The Euryalus was a 36-gun frigate commanded by Captain Henry Blackwood. Nelson had his small frigate squadron stationed outside Cadiz to keep an eye on the combined French and Spanish fleet sheltering within, and they used a chain of signals to keep in constant communication with him so he could keep the bulk of his fleet out of sight of the enemy. So as soon as the enemy began to move to sea, Nelson knew about it. Nelson had missed the French more than once during his career because a lack of frigates, which he called his 'eyes'. But this time, they would not be able to escape him.
Frigates were too small to take part in major fleet actions against ships with 74 guns or more, but they played a role in boarding surrendered ships, towing disabled ships out of action and, crucially, passing along signals. As such, the Euryalus observed much of the battle and so her logbook reads as an interesting first-hand overview of it.
|Captain Henry Blackwood of the Euryalus|
The Log of the Euryalus: Sunday, 20th October 1805
P.M. - Heavy rain and thick weather. At 12.30, the weather clearing up a little, saw the enemy to leeward under low sail on the larboard tack; being close wore ship, reefed topsails and made all possible sail to look out for the English fleet in the SSW. Still keeping sight of the enemy. At 1, more moderate; out reefs, set topgallant sails. Saw the Sirius to leeward of us and recalled her. At 2, saw the English fleet in the SSW, standing to the westward. At 2.10, made a telegraph message to the Sirius, 'I am going to the Admiral, but will return before night.' At 3, exchanged ship's numbers with the fleet. At 3.20, made the telegraph message, 'The enemy seems determined to push to the westward, with numeral pendant 30 N by E,' which the Admiral answered. Saw an English line-of-battle ship to leeward of the fleet with her main topmast down. At 4, wore ship and stood to the northward. At 4.40, the English fleet wore. Enemy's fleet on the larboard tack to the northward. Up mainsail, crossed the royal yards. At 5.20, observed some of the enemy's look-out ships reconnoitring us; tacked ship. At 5.40, answered the Admiral's signal, 'I rely on your keeping sight of the enemy.' At 6, ditto weather. Victory and fleet to the southward. Enemy's fleet and Sirius N by E. Made several lights and burnt false fires to show the enemy's position to Lord Nelson and the fleet. At 8.30, wore ship. At 9.50, wore ship. Up mainsail and kept upon the enemy's weather beam, about 2 or 3 miles. Made and shortened sail occasionally. Fired guns and burned false fires as necessary. At 12, moderate breezes. The body of the enemy's fleet SE by S about 3 miles, and the light of the English fleet to the southward and westward 5 or 6 miles.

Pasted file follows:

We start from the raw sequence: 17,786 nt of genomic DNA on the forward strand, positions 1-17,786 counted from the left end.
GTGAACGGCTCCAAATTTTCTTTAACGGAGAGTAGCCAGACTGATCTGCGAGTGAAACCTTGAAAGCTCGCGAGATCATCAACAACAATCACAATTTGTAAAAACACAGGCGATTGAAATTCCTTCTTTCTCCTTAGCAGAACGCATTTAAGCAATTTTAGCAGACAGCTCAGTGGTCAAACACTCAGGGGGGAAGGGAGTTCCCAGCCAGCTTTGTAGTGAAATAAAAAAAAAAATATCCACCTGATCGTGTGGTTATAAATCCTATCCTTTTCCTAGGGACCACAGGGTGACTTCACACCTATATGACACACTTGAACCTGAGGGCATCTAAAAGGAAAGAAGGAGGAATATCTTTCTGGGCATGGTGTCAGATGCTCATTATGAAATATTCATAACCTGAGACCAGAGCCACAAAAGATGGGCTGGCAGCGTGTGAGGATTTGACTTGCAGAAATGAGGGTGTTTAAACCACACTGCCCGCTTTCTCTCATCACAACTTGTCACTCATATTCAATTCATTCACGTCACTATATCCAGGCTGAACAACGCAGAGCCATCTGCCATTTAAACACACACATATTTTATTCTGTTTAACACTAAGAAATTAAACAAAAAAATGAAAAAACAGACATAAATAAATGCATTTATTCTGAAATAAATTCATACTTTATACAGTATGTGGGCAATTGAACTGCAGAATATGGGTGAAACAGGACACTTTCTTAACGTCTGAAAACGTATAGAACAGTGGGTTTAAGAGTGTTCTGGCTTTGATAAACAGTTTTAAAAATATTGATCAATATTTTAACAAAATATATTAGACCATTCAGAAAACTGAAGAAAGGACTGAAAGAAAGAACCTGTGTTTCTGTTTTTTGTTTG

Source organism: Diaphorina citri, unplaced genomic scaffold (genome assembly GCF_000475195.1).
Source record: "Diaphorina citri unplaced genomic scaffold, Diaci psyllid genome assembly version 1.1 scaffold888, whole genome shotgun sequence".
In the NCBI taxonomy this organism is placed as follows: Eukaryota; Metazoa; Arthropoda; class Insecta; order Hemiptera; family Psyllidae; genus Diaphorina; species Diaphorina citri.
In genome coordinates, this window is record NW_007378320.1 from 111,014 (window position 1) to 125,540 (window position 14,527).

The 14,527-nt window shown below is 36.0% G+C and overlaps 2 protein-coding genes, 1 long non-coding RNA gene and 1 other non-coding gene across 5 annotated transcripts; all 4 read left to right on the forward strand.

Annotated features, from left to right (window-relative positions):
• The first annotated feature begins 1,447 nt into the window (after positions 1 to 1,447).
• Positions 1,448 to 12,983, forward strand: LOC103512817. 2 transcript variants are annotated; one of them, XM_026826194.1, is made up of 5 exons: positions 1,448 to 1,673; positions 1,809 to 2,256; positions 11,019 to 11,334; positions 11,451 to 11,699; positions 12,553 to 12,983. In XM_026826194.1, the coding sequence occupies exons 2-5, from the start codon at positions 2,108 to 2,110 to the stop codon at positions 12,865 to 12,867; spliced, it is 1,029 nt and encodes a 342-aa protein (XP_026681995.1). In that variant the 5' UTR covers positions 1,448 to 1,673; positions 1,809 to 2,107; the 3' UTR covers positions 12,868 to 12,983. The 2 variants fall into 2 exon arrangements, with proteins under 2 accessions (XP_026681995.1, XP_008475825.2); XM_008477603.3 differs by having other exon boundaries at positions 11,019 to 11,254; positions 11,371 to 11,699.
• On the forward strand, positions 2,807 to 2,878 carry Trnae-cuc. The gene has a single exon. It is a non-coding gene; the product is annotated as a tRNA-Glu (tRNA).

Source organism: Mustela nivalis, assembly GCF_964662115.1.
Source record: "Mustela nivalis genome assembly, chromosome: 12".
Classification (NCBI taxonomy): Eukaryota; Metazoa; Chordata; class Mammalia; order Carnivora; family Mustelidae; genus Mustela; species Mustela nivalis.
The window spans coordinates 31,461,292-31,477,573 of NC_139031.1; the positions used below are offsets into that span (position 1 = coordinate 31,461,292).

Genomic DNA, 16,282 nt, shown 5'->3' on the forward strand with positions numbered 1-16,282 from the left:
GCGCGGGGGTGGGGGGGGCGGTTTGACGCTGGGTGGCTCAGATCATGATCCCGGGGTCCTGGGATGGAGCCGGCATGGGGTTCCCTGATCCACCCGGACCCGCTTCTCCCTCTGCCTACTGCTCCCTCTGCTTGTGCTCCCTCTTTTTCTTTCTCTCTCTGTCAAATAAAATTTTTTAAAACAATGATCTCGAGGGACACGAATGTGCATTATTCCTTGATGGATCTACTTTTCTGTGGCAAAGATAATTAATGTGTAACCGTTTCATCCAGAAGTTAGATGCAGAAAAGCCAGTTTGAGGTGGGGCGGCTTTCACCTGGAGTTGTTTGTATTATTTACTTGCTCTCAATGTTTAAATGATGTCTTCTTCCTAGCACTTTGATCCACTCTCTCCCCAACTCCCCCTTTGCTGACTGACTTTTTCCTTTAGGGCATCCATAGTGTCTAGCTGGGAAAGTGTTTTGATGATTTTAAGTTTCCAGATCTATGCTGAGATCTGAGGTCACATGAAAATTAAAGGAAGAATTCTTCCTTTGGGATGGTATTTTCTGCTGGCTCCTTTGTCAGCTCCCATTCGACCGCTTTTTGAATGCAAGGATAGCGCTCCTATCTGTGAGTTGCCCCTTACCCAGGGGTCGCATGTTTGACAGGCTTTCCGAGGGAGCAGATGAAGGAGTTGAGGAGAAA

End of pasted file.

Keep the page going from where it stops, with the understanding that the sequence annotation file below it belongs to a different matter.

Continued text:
More to come..